Rachel Paige
Updated Jan 25, 2017 @ 5:57 pm
This Is Us
Credit: Ron Batzdorff/NBC

We know what’s coming: At some point, Jack is going to die on This is Us and our hearts are already broken. Since the first episode of the show we’ve known that ~something~ happens to Jack in the future, and it was later confirmed that sadly yes, he’s passed away. For the first time we actually caught a glimpse of the family during this tragedy, and we’re going to need all the tissues in the world to dry our tears.

During “Three Sentences,” Kate ships off to a “wellness facility” hoping to get her weight under control. There, she’s asked to basically let go of her feelings and anger, and it turns out a lot of that streams from her father, specifically, the passing of her father.

In flashbacks, we see young 10-year old Kate being consoled by Jack at her birthday party. In another flashback, we see Kate (and the rest of her family) at Jack’s funeral.

Unfortunately, we don’t see any of the details about this funeral. The date of Jack’s passing is obstructed on the memorial programs.

Credit: NBC

We don’t get clear images of the family, so it’s hard to tell exactly how old everyone is (but Kate DOES look very short, so maybe she was still really young).

Credit: NBC

Don’t hold out for finding out Jack’s fate by the end of this season. According to series creator Dan Fogelman, he’s “always known when Jack died. The how is going to take much longer to reveal.”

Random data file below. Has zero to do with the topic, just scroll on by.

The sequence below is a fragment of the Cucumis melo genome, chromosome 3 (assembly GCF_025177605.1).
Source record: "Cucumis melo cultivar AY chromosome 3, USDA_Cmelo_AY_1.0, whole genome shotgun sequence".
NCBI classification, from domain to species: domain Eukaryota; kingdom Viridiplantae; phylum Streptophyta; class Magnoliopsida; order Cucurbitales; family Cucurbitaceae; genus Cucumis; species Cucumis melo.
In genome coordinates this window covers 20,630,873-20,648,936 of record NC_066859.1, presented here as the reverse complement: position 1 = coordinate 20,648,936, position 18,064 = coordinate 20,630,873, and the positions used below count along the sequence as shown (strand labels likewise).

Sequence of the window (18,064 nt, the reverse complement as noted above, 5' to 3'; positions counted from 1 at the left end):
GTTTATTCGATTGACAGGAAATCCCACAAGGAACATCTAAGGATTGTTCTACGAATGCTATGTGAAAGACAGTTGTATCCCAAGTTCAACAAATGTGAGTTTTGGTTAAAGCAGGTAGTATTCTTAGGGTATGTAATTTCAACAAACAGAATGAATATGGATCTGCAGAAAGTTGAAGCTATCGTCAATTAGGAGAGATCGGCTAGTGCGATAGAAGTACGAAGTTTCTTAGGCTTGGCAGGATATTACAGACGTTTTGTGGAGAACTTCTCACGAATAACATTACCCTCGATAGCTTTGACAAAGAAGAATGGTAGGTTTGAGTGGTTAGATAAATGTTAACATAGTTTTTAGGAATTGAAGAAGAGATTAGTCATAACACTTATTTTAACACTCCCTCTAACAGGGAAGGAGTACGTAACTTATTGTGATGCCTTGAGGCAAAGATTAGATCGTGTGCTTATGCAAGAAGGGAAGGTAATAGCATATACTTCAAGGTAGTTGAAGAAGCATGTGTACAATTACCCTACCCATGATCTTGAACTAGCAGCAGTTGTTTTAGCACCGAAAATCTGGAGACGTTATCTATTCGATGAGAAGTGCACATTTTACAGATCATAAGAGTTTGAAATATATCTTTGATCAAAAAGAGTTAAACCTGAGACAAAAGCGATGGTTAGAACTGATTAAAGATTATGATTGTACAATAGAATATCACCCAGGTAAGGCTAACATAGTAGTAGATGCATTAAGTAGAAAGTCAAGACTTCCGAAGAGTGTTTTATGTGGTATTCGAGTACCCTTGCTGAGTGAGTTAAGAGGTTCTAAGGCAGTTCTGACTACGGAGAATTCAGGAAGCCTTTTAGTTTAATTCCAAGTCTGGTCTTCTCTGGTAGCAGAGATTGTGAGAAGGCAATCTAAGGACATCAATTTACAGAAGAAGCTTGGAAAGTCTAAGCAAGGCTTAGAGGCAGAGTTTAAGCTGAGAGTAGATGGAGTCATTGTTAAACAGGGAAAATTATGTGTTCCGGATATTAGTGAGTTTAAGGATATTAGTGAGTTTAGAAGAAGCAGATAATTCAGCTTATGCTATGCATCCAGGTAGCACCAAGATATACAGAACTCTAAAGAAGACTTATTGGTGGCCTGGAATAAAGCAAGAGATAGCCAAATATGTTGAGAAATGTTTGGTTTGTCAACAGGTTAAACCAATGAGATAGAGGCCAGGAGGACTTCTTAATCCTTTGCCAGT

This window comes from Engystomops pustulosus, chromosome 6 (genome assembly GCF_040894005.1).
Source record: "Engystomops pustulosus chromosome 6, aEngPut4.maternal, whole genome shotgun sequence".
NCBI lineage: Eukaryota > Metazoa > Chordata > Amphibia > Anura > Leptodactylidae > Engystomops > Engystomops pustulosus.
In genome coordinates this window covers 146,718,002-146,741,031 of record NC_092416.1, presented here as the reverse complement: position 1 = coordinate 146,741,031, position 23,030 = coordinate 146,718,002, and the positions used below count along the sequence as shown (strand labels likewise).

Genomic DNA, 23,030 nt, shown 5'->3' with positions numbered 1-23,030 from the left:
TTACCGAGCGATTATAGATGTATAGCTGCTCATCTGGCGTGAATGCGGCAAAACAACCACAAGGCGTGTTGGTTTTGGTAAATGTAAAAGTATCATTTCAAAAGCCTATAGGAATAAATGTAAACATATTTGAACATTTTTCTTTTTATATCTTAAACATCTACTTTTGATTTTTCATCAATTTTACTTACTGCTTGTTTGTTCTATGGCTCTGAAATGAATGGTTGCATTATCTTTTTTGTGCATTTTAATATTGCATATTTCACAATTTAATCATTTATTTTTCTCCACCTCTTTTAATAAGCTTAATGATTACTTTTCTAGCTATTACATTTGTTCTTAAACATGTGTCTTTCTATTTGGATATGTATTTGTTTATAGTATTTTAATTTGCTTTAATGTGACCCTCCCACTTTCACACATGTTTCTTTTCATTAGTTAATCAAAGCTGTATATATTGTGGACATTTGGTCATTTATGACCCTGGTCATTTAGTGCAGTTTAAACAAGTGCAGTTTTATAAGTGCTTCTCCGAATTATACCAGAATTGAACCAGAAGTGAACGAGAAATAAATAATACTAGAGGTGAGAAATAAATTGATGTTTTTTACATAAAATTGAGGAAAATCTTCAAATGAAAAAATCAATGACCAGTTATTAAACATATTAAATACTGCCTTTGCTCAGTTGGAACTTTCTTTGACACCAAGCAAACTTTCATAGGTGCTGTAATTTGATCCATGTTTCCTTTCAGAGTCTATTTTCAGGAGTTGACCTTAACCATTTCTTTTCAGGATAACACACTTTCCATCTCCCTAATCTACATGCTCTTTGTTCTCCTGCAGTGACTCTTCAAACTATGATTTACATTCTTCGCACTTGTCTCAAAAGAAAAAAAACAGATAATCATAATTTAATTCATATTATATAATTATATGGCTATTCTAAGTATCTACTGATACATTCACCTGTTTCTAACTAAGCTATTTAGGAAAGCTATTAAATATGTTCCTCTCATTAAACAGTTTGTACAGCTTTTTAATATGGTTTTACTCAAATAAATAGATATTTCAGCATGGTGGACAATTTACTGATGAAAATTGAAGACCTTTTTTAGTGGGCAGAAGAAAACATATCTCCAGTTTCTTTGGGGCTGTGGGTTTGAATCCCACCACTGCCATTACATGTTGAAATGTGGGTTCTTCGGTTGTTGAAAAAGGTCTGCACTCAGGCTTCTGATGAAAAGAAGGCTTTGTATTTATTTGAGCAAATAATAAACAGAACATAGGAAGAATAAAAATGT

“To me, even when you’re watching the pilot, long before you knew Jack may not be in the picture in the present day, this family always felt loving and good but broken,” Fogelman explained to Entertainment Weekly. “You’ve got kids battling severe issues, whether it be Randall and his anxiety, and Kate with many things of self-confidence and weight, and Kevin has gone off to Los Angeles, and clearly there’s strained relationships with Rebecca. There feels like there was a break somewhere, and it always felt to me, as I thought about this family, that something formative happened to them in those prominent late teenage years, when you’re really becoming an adult, and getting boyfriends and girlfriends, and forming as a human being in full.”

Oh boy. You know the longer we wait to learn about Jack’s death, the harder it is going to be for us to emotionally cope with it. Start stockpiling tissues.